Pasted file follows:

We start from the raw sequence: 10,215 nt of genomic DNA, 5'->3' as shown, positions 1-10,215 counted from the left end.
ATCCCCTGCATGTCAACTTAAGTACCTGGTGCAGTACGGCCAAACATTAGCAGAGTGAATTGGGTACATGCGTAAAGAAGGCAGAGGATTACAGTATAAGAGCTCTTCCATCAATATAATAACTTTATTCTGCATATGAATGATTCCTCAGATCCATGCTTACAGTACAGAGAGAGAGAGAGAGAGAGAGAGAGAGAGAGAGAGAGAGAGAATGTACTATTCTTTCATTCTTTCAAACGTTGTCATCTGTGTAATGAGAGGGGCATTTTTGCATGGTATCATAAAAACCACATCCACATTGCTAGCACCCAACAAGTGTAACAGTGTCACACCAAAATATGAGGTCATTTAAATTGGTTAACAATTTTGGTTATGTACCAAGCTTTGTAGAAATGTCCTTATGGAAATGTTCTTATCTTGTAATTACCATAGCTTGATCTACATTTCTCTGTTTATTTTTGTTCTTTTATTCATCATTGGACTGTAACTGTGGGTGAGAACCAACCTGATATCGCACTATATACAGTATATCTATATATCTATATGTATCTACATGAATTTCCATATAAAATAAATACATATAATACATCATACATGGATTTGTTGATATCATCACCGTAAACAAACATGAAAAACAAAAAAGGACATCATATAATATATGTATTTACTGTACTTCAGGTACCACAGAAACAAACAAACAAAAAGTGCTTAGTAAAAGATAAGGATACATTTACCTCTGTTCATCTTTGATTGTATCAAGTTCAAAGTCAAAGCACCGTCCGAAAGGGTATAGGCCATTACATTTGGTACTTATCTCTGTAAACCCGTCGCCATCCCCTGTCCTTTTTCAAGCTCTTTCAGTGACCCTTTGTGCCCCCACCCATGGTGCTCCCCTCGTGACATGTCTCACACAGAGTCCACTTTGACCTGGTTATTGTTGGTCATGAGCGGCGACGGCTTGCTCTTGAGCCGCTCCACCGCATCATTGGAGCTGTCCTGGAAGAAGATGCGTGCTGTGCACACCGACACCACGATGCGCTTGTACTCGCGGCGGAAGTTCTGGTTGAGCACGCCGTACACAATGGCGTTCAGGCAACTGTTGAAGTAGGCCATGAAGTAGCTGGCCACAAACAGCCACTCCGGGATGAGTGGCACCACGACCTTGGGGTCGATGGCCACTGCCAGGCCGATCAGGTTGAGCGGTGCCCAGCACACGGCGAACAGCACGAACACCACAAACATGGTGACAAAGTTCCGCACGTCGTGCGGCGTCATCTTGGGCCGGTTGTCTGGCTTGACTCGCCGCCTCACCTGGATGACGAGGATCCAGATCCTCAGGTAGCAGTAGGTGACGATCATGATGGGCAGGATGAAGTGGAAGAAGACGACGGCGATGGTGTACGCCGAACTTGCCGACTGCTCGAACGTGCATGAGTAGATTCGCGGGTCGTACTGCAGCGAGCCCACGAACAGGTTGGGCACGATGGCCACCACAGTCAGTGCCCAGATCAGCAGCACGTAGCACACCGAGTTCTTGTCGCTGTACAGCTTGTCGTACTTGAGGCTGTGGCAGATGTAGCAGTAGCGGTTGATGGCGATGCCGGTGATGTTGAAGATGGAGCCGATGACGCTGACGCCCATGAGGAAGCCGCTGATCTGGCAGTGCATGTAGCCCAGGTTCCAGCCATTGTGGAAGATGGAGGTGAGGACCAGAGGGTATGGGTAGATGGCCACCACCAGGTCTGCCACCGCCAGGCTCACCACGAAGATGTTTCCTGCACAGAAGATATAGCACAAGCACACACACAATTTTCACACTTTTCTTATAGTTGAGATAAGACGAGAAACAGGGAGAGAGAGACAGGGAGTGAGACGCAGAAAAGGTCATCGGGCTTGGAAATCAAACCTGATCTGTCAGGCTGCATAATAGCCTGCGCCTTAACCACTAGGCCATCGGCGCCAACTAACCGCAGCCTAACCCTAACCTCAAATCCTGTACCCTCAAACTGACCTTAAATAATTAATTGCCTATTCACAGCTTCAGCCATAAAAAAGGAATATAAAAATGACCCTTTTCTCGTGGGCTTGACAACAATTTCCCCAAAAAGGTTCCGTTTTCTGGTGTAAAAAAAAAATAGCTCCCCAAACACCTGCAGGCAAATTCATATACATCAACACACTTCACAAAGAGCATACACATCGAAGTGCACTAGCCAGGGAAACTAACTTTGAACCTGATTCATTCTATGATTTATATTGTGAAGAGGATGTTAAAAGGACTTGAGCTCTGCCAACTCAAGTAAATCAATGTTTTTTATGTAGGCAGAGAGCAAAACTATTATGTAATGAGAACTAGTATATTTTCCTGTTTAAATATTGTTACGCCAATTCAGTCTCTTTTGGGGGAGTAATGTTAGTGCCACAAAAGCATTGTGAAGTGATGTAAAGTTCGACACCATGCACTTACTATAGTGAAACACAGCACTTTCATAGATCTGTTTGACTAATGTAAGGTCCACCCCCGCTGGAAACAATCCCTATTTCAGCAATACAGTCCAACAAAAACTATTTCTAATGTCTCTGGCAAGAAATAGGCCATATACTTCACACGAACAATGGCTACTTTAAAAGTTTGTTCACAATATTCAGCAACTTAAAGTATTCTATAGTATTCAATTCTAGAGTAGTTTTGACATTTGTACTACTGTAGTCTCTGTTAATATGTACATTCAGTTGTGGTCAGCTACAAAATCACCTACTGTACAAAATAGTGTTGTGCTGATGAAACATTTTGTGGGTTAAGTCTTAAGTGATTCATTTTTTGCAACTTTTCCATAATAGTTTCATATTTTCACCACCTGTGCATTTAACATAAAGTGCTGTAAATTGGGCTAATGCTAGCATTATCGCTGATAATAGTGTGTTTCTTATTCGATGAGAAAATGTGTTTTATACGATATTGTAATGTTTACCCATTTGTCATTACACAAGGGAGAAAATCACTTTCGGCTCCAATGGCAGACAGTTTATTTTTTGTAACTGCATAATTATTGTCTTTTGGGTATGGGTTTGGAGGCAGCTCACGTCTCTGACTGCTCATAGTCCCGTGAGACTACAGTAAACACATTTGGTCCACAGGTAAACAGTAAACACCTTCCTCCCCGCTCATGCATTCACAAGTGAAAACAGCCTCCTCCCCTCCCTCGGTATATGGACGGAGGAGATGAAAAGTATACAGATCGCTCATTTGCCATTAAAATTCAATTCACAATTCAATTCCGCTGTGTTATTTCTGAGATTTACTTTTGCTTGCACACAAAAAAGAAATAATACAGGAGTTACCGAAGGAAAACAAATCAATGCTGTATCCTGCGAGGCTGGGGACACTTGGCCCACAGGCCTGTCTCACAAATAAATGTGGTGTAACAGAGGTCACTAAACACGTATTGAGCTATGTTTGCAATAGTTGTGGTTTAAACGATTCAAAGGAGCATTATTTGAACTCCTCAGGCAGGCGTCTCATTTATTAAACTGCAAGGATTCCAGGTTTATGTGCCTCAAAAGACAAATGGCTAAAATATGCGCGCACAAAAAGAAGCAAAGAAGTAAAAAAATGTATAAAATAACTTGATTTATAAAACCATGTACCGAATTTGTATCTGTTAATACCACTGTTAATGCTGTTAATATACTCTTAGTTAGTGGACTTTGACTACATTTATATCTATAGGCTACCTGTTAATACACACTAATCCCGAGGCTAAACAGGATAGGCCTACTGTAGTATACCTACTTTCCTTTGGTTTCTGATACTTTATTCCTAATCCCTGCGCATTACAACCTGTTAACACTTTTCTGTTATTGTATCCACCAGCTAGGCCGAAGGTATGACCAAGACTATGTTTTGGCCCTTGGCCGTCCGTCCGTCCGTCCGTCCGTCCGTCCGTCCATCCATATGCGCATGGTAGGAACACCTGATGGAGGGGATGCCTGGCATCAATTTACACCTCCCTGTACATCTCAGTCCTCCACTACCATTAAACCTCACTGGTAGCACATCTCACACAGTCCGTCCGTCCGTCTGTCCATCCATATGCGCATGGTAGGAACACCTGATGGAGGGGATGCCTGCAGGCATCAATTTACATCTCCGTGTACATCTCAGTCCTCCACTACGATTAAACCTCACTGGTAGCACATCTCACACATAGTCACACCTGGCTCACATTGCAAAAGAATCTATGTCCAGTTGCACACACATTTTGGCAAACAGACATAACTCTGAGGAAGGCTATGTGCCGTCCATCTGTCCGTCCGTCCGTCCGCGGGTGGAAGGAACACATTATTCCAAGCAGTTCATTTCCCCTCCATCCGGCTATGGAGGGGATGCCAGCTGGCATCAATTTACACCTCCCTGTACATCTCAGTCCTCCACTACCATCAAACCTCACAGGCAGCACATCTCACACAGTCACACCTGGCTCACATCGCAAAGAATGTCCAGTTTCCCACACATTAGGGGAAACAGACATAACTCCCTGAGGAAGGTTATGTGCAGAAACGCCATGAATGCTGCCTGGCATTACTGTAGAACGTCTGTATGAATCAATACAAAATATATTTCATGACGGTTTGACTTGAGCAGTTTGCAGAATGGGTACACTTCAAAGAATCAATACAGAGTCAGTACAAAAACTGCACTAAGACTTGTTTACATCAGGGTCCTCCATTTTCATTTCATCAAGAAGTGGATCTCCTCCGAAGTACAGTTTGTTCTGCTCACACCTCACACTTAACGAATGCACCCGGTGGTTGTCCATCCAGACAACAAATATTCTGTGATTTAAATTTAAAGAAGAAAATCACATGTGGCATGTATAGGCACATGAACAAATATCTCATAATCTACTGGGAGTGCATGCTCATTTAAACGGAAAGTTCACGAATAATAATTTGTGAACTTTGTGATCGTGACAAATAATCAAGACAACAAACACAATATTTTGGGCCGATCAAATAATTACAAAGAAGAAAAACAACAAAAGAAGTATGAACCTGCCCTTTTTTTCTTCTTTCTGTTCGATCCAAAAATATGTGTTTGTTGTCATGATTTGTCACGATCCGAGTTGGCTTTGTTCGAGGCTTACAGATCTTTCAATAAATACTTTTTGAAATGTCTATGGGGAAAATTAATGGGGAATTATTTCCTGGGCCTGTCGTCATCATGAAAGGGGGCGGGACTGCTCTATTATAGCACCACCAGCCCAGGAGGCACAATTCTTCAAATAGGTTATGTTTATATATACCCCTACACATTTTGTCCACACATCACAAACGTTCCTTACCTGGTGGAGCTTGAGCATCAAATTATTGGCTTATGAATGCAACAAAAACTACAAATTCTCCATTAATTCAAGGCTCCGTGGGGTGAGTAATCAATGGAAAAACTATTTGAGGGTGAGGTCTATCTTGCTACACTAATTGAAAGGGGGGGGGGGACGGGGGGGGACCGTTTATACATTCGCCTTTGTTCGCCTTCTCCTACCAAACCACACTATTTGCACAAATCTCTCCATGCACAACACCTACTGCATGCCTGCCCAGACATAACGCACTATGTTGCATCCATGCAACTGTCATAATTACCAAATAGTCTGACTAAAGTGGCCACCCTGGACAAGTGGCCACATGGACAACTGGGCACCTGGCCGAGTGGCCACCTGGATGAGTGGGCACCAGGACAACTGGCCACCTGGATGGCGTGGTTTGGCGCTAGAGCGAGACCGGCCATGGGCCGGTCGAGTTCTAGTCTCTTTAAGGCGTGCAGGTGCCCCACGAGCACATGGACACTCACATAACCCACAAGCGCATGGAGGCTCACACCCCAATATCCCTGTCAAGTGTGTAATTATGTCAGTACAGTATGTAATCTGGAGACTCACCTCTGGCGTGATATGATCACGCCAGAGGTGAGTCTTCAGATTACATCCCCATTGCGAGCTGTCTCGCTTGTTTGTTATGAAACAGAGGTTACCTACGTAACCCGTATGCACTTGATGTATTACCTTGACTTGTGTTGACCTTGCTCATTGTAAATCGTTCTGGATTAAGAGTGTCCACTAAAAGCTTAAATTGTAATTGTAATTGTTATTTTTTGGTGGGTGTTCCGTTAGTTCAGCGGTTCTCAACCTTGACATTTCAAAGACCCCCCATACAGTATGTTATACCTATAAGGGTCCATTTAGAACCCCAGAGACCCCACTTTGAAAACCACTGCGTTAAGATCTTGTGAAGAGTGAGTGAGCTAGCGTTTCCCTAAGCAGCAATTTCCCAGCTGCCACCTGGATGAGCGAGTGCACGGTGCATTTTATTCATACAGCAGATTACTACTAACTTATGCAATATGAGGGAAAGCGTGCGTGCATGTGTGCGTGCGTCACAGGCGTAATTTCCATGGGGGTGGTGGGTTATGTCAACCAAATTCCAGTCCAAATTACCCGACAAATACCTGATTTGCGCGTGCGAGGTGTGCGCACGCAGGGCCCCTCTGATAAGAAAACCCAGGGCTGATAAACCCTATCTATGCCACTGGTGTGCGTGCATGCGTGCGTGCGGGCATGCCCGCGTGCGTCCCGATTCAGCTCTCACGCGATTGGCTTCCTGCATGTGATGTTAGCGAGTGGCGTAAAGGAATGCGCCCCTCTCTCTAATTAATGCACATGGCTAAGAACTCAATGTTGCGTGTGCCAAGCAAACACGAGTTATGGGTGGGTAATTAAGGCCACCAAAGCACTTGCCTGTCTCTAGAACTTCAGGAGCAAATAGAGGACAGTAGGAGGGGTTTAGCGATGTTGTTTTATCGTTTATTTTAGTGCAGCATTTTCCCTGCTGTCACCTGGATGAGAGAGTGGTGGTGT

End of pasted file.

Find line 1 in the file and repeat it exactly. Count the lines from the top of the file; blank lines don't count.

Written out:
We start from the raw sequence: 10,215 nt of genomic DNA, 5'->3' as shown, positions 1-10,215 counted from the left end.